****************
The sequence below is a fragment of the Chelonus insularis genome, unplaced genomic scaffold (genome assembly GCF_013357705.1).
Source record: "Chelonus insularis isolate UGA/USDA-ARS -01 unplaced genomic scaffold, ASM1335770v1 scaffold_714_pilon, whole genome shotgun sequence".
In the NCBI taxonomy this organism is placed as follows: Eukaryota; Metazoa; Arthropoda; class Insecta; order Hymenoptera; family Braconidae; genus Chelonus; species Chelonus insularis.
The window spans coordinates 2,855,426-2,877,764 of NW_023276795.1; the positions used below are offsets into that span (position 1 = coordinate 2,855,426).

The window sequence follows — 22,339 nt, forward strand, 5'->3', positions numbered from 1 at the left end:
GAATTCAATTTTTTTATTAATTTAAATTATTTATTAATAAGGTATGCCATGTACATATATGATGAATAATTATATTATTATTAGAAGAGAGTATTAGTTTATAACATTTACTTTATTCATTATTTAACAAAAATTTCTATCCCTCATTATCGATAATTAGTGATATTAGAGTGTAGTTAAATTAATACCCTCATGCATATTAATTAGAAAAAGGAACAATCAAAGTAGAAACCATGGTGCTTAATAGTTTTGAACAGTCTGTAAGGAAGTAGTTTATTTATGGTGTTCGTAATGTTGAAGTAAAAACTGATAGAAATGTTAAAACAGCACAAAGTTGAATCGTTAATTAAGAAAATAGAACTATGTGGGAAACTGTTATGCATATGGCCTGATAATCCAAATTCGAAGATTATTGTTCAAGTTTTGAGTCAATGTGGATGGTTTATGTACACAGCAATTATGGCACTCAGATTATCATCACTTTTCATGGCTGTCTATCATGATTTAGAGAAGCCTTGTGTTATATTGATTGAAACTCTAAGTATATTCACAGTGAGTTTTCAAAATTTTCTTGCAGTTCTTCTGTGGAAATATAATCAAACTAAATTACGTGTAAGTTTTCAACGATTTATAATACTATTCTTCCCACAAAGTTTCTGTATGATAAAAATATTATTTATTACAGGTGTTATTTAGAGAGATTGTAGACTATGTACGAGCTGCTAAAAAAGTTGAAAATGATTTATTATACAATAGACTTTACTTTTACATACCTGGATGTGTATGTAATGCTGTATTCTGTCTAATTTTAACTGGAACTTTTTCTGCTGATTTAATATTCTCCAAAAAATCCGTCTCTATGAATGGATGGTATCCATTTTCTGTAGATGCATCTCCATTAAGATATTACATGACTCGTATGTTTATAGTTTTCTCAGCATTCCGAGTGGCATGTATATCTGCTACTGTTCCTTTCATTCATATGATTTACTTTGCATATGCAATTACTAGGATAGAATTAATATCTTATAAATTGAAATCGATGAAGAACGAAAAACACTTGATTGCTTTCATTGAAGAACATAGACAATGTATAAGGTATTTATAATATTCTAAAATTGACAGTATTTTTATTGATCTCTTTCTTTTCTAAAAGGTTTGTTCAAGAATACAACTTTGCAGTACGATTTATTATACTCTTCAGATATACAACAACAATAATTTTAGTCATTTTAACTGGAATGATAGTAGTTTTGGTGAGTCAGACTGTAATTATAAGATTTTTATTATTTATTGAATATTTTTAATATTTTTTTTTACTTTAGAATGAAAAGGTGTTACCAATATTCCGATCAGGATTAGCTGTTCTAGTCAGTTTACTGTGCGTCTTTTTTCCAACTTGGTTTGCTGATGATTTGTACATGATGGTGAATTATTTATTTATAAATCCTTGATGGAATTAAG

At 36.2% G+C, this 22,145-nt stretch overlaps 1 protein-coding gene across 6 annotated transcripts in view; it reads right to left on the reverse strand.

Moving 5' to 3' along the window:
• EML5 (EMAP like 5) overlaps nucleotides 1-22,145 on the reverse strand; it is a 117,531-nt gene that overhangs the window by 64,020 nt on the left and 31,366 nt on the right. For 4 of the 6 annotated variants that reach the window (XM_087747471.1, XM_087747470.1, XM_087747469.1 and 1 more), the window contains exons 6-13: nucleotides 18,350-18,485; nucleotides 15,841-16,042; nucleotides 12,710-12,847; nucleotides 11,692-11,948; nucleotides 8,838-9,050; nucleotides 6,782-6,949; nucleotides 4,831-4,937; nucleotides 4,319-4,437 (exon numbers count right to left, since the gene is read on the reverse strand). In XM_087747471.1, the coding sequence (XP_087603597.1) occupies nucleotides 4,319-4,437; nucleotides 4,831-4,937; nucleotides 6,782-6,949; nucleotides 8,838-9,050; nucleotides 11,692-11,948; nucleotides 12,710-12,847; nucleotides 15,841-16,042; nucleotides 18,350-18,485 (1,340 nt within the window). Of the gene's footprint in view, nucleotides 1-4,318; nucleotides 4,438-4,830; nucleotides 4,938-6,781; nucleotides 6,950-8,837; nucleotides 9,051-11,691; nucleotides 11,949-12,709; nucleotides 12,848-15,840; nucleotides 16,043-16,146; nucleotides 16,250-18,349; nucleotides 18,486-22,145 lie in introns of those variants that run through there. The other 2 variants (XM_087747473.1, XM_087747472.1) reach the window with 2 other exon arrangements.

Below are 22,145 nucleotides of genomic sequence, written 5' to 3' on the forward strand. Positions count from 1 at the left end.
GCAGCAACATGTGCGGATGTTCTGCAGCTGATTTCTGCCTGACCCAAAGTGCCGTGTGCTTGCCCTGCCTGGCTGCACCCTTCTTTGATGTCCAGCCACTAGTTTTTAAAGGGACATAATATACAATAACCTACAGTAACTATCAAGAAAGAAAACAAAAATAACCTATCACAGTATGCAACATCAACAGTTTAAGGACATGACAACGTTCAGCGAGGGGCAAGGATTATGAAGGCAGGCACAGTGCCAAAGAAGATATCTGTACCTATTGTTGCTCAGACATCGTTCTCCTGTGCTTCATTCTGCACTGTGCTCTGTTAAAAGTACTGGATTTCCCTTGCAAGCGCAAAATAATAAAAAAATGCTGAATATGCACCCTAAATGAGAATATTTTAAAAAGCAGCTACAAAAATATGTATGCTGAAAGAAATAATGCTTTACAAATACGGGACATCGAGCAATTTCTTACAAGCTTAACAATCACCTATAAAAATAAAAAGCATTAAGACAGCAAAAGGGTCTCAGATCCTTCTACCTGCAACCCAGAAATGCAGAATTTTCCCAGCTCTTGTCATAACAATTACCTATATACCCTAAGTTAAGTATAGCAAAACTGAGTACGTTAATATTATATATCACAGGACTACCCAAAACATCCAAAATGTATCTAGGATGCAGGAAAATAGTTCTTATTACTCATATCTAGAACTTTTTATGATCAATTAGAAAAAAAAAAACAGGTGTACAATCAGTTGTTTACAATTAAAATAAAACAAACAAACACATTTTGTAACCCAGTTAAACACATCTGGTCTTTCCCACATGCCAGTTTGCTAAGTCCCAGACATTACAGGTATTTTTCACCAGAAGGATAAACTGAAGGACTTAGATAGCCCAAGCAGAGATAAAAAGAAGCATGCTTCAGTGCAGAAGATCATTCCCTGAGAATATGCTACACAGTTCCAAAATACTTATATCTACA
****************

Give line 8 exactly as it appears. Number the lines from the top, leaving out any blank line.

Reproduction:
Moving 5' to 3' along the window: